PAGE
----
Mithraeum at Carrawburgh (Newbrough and Fourstones)
Mithraeum at Carrawburgh. Photo © Northumberland County Council.
Mithraeum at Carrawburgh. Photo by Northumberland County Council.
The remains of a Roman temple to the god Mithras were discovered in 1949 and excavated the following year. Commonly called a Mithraeum, archaeologists found altars, statuettes and Roman timbers preserved in the waterlogged conditions. Outside the temple door was a small shrine called the 'Temple of the Nymphs' and this was excavated in 1960. This shrine had no roof and contained an altar, a spring or well, a paved area and an apsidal structure with a bench.
The Mithraeum has been consolidated and is displayed as it would have looked in the fourth century AD with cement replicas of the internal fittings. The original altars and statuettes form part of a full size reconstruction of the temple located in the Museum of Antiquities at Newcastle upon Tyne. This is a Scheduled Monument protected by law.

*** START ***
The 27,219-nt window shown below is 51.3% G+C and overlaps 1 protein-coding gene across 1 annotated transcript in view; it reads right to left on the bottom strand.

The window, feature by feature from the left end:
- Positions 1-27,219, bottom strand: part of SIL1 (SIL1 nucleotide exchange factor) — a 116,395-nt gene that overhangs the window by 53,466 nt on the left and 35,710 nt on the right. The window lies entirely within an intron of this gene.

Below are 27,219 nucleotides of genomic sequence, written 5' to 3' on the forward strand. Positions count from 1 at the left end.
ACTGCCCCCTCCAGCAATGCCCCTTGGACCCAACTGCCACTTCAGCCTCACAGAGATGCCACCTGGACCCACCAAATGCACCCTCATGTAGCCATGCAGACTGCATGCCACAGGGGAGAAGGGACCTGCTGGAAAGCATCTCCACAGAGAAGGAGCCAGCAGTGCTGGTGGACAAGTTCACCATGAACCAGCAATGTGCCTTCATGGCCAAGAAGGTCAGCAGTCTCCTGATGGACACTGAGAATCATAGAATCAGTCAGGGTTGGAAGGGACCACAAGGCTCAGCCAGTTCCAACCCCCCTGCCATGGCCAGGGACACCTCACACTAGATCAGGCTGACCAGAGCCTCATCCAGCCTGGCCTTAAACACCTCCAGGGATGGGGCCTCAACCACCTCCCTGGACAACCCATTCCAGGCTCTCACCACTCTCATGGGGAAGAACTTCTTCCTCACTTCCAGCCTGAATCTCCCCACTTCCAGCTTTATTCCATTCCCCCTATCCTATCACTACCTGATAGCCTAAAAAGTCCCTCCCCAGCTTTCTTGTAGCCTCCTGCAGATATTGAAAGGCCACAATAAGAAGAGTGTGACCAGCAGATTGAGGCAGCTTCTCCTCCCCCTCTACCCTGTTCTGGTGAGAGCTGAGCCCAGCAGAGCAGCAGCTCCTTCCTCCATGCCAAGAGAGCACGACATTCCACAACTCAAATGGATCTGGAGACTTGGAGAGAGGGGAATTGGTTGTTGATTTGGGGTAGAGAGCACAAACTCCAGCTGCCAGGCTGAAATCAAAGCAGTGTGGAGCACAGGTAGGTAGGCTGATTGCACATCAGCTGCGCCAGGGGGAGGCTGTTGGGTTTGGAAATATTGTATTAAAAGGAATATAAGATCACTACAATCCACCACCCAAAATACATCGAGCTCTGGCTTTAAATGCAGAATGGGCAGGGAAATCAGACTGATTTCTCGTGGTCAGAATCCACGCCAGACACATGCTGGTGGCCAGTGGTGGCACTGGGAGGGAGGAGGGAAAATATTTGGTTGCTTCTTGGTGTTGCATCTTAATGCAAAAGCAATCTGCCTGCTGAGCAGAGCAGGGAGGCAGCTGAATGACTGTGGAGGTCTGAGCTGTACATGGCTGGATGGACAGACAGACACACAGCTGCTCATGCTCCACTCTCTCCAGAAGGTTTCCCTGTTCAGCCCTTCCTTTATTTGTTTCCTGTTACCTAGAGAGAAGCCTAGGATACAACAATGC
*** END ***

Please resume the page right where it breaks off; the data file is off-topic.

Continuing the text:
|Historical period:||Roman (43 to 410)|
|Legal status:||Scheduled Ancient Monument|
|Event(s):||AERIAL PHOTOGRAPHY, Hadrian's Wall Landscape from Chesters to Greenhead 1999; T GATES|
WATCHING BRIEF, An archaeological watching brief in association with a coring survey along the B6318 'Military Road', Throckley-Gilsland, Tynedale, Northumberland 2007; Pre-Construct Archaeology
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Source of Reference
Local History of Newbrough and Fourstones
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